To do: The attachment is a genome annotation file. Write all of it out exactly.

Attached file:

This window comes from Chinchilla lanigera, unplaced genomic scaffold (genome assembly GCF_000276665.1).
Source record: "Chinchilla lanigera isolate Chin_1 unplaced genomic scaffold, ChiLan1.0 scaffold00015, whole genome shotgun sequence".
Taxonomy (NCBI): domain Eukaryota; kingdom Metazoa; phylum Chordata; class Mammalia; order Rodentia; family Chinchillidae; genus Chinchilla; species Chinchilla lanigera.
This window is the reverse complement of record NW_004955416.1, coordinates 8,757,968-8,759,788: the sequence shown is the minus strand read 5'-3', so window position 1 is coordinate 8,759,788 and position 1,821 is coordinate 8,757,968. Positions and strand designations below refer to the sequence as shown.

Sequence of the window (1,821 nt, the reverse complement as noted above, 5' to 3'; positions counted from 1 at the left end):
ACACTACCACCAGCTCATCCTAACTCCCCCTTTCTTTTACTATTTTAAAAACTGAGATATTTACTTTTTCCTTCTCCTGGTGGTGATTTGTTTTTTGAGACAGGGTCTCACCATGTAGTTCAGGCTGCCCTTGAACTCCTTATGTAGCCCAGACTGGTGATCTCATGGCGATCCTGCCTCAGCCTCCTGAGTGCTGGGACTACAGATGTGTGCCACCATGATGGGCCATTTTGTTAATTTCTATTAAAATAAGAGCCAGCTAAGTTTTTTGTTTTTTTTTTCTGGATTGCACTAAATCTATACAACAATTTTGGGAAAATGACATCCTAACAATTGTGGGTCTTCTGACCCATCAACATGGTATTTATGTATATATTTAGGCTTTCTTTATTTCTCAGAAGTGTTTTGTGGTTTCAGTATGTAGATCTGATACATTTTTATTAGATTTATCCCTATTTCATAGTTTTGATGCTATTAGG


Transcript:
This window comes from Chinchilla lanigera, unplaced genomic scaffold (genome assembly GCF_000276665.1).
Source record: "Chinchilla lanigera isolate Chin_1 unplaced genomic scaffold, ChiLan1.0 scaffold00015, whole genome shotgun sequence".
Taxonomy (NCBI): domain Eukaryota; kingdom Metazoa; phylum Chordata; class Mammalia; order Rodentia; family Chinchillidae; genus Chinchilla; species Chinchilla lanigera.
This window is the reverse complement of record NW_004955416.1, coordinates 8,757,968-8,759,788: the sequence shown is the minus strand read 5'-3', so window position 1 is coordinate 8,759,788 and position 1,821 is coordinate 8,757,968. Positions and strand designations below refer to the sequence as shown.

Sequence of the window (1,821 nt, the reverse complement as noted above, 5' to 3'; positions counted from 1 at the left end):
ACACTACCACCAGCTCATCCTAACTCCCCCTTTCTTTTACTATTTTAAAAACTGAGATATTTACTTTTTCCTTCTCCTGGTGGTGATTTGTTTTTTGAGACAGGGTCTCACCATGTAGTTCAGGCTGCCCTTGAACTCCTTATGTAGCCCAGACTGGTGATCTCATGGCGATCCTGCCTCAGCCTCCTGAGTGCTGGGACTACAGATGTGTGCCACCATGATGGGCCATTTTGTTAATTTCTATTAAAATAAGAGCCAGCTAAGTTTTTTGTTTTTTTTTTCTGGATTGCACTAAATCTATACAACAATTTTGGGAAAATGACATCCTAACAATTGTGGGTCTTCTGACCCATCAACATGGTATTTATGTATATATTTAGGCTTTCTTTATTTCTCAGAAGTGTTTTGTGGTTTCAGTATGTAGATCTGATACATTTTTATTAGATTTATCCCTATTTCATAGTTTTGATGCTATTAGG